The Charles Schober Co. building, an historic 10-story structure at 2000-2034 N. 2nd St. in the Kensington neighborhood of Philadelphia, has sold for $5.6 million — a tad above the asking price — to a local developer who has plans for a residential project.
The 86,950-square-foot building was sold by a partnership involving the Schober family, who operated a wholesale wicker furniture business from the property since buying it in 1968. The structure was built in 1922 by the Gotham Silk Hosiery Co., a New York company that expanded its manufacturing operations to Philadelphia, according to a nomination form to have the building listed on the National Register of Historic Places, which it ultimately was.
The hosiery company used the building until the end of World War II. The property eventually traded hands and was later owned by the Estate of Isaac Lodge and Martin and Joseph Lodge until Schober acquired it.
Family members involved in the Schober wicker business, which was established in 1892, decided a couple of years ago that it was time to sell the property, said Jack Depaul, a broker with MPN Realty Inc., who along with colleague Justin Kaplan, sold the building on their behalf. At the time, the property was being used to warehouse the company’s wicker furniture and other related products.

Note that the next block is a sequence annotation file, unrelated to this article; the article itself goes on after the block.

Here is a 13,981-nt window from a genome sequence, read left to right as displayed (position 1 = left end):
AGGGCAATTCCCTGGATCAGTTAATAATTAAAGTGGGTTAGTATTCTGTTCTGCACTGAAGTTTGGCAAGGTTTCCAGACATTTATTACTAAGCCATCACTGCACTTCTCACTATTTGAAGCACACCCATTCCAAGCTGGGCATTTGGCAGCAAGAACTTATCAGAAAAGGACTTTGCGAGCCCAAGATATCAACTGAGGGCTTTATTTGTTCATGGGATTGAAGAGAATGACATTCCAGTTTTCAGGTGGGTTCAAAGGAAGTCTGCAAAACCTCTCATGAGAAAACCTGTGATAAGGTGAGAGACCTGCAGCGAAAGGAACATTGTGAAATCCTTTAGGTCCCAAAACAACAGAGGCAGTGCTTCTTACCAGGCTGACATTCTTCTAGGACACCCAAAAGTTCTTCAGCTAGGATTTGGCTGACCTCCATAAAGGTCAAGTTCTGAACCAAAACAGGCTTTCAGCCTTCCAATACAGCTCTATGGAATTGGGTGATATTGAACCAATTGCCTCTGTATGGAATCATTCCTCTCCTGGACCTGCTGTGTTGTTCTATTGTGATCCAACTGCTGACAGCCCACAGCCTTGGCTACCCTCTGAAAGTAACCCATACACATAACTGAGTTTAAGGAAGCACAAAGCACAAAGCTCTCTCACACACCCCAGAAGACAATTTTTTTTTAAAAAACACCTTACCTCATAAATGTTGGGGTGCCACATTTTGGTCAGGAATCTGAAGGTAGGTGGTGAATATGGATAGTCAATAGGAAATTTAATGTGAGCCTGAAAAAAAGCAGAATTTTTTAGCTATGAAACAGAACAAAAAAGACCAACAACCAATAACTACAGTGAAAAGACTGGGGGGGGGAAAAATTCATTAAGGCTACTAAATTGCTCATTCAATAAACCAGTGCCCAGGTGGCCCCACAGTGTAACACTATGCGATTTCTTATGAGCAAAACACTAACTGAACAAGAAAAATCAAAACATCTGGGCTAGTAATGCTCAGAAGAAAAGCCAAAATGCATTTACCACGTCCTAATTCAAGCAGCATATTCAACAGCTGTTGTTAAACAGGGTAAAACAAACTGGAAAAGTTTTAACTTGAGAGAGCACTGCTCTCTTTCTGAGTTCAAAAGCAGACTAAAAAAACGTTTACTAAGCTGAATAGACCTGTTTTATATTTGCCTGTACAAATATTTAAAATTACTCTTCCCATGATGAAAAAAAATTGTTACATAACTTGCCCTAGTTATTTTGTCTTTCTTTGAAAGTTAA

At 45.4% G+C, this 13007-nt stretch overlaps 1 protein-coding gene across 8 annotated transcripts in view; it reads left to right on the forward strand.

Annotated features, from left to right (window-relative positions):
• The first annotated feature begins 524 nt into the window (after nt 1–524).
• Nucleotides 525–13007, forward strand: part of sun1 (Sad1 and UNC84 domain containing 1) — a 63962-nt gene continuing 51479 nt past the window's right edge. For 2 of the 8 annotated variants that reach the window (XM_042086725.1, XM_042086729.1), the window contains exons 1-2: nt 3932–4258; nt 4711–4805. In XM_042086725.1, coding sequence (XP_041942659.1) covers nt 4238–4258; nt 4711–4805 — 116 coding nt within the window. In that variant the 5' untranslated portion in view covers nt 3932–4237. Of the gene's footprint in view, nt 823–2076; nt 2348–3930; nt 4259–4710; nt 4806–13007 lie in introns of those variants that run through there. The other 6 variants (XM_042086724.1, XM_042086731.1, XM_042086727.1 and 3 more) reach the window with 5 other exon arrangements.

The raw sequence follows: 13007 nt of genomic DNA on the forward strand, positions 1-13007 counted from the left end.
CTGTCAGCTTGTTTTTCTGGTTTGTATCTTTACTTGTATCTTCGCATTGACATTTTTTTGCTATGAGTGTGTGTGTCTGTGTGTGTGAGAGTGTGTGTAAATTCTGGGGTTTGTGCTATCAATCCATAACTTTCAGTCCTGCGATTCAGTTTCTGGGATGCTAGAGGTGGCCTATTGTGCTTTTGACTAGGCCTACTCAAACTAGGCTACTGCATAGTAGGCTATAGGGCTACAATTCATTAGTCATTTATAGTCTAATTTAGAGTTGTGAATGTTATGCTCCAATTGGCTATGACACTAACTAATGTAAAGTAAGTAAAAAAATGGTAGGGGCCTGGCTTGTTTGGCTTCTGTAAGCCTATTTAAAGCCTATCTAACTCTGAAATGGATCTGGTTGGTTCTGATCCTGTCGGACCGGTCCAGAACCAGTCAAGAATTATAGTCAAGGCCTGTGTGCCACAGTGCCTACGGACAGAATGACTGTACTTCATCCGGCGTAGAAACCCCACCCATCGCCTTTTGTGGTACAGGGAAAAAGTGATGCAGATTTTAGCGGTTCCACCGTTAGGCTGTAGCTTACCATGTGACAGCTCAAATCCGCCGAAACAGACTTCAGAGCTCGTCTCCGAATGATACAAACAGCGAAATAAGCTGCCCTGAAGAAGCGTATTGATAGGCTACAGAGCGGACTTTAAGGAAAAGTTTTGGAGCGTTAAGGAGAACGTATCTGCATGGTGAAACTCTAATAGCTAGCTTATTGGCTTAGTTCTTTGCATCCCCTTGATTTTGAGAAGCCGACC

The building was put up for sale in the winter of 2016 with an asking price of $5.5 million. “We put it on the market and there was a frenzy,” Depaul said “It’s a landmark property and we had every major developer in the city looking at it.”
Ten offers were made on the property but just four or five of them were significant and considered, Kaplan said. The brokers were hoping to have a “strong buyer” who would use the existing building and have a development plan that would work with the neighborhood and existing structure, which is in good condition, Depaul said. They ended up finding that in Jim Maransky’s E. Built Inc., a Philadelphia real estate company.
E. Built put the property under agreement and took it through the development approval process, which created a lag between the time the property was put up for sale and when it ultimately closed. Plans involve building 78 residential units in the existing structure and constructing a four-story building on an existing parking lot that will have 52 units and a dozen townhouses. Maransky declined to comment at this time. The transaction closed Nov. 14.
by Natalie Kostelni, Philadelphia Business Journal
Published November 27, 2018